A closeup of the gameboard in Patrick Long's lookalike Wordament app.

So one night when Jenny was out, he used Microsoft’s Expression Blend to recreate the Wordament board down to its countdown timer and ads. “Then I had to sit down with a piece of paper and figure out how to fit ‘Will you marry me?’ on the board.”

In Wordament, valid words glow when they’re traced. To achieve that effect, Patrick wrote down every possible combination he could find on his custom board—”same,” “sad,” “your,” “wed” (a happy accident)—and created a custom dictionary. When he finished, he had a list of about 20 words.

At first, the work went quickly. In a few hours he had something that looked like the real game. But then he hit a roadblock. No matter how hard he tried, he couldn’t get the finger detection to work. Eventually, he nailed it. But was his copycat app good enough to fool Jenny?

A “bizarre” request

On a brisk January evening, Patrick took Jenny to one of her favorite restaurants. She thought it was to celebrate her 35th birthday. “It was a lovely, lovely evening,” she says. They’d dressed up and lingered over their meals until 11, chatting and sipping champagne.

On the walk back to their car, just as they were crossing a street, Patrick suddenly dug into his pocket and pulled out his phone. “Let’s have a game of Wordament!” he announced.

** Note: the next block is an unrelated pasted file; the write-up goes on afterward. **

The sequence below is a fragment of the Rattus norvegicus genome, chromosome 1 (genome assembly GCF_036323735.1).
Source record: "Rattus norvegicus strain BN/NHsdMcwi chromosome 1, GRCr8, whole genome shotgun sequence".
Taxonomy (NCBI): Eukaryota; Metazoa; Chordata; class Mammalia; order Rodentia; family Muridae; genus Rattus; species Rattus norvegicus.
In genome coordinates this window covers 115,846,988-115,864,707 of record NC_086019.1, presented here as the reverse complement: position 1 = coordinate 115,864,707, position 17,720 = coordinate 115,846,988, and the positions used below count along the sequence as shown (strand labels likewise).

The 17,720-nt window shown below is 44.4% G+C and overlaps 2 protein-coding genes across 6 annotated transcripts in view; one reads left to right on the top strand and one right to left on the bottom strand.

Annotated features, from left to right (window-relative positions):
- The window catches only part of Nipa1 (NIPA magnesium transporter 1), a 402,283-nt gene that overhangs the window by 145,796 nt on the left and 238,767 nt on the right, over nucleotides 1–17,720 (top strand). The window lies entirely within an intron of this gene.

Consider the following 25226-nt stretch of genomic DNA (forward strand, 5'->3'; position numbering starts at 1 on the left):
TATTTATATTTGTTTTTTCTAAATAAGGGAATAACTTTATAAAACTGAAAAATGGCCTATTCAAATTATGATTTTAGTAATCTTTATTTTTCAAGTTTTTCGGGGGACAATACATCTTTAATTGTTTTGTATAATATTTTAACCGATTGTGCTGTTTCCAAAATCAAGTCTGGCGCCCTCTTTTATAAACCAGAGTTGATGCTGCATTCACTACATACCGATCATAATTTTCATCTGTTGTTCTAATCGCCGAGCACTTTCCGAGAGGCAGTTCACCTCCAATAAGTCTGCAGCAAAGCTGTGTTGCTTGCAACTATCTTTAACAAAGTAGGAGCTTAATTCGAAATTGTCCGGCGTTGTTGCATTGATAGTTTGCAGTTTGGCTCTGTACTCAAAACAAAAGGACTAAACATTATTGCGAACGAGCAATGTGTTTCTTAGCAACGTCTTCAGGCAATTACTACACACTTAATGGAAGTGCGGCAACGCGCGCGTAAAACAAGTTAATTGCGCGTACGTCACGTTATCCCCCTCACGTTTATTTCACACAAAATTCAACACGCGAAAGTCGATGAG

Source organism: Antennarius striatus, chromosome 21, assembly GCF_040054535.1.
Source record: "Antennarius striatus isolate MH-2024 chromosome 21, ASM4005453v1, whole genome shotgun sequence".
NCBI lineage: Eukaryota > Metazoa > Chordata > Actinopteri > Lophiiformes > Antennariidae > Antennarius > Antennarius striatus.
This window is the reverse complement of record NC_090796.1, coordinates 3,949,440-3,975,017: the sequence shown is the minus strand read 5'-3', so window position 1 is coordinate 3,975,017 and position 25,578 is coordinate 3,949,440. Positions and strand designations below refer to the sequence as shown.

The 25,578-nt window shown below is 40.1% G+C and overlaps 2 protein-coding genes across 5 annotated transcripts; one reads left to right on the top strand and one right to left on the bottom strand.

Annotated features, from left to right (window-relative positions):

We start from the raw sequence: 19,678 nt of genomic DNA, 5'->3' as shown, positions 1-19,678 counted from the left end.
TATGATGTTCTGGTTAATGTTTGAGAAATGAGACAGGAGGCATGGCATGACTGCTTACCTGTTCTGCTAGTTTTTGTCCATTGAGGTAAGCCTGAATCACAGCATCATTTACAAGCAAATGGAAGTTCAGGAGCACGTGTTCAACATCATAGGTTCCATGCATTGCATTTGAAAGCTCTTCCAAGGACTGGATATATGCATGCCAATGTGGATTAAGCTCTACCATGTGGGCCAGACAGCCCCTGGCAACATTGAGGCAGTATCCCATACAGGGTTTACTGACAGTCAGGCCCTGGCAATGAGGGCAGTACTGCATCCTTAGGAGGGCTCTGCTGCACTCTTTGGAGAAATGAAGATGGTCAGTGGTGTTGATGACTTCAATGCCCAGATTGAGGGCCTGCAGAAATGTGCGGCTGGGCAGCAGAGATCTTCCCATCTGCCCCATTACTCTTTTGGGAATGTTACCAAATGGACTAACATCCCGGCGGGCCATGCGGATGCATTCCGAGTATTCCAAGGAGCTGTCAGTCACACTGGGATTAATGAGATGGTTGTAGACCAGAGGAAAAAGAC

Jenny thought the request was “bizarre”—right here in the street? And there was another problem.

“I was wearing really high heels. And I was thinking, ‘How can I hold onto the phone and concentrate on the pavement?’”

But she wanted to humor him, so she took the phone and saw the timer was already ticking down. She began tracing letters. The first word she spotted was D-A-R-E. But when she traced it, it didn’t light up.

Oops—Patrick realized he’d somehow missed that word in his custom dictionary. Luckily, Jenny didn’t seem to catch it.

Next she swiped W-I-L-L. Then M-E-?.

Then she froze.

Wordament boards, she knew, “normally don’t have question marks.” She squinted at the tiles. The clock ticked down. At last, she broke the silence.

“Does it say what I think it says?”

“Well, let’s see if you can find the words,” Patrick said. He quietly moved behind her and draped his arms over her shoulders. They traced the words together.

Once they’d highlighted them all, the Wedding March began to play—Patrick’s little improvised improvement on the real game.

He repeated his proposal aloud. When Jenny said yes, he reached into his overcoat pocket and said, “‘I guess this is for you then.” He held out a platinum ring with a diamond solitaire.

“My hands were shaking,” Jenny remembers. “I just said, ‘Put it on my finger.’”

The couple plan to marry in 2013. Jenny says she’ll be trading her Android phone for a Windows Phone well before then.

(Remember, you don’t need to create your own custom app to find love. Here are some great Valentine’s Day options in Marketplace for date planning and matchmaking.)